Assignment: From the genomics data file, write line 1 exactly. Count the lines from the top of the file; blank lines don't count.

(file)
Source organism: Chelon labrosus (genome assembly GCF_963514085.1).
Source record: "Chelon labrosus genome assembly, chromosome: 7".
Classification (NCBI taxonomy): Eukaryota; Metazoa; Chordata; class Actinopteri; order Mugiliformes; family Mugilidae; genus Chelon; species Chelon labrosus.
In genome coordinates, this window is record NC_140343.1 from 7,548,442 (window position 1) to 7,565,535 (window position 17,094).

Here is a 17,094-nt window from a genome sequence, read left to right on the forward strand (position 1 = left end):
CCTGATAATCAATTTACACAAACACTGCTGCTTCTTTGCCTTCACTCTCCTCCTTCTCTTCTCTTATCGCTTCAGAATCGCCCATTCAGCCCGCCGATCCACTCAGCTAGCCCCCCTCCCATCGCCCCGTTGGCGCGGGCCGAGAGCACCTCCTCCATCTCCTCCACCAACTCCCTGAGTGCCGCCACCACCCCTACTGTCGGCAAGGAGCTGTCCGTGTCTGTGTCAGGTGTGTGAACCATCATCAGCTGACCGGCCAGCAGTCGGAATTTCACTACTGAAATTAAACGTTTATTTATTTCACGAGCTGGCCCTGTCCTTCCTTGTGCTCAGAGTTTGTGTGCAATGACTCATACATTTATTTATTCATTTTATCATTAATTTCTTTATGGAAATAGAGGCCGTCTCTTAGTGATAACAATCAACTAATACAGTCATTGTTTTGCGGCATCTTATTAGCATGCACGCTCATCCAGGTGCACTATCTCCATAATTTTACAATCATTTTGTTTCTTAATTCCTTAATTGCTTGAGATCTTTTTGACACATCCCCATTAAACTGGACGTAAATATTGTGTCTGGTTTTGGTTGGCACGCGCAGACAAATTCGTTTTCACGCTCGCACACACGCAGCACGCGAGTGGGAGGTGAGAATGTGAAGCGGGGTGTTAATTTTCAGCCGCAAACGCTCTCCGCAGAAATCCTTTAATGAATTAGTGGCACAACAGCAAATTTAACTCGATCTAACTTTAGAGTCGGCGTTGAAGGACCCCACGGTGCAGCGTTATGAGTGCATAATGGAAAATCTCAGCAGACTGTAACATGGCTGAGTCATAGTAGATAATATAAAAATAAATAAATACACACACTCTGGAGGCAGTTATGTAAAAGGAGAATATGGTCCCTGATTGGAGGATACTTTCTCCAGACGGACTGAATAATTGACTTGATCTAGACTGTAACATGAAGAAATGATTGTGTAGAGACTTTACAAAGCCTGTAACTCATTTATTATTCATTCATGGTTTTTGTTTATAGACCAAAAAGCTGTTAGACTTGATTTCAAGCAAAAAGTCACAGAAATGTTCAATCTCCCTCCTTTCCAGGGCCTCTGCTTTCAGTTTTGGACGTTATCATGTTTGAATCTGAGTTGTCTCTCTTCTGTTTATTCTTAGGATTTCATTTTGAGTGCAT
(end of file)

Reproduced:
Source organism: Chelon labrosus (genome assembly GCF_963514085.1).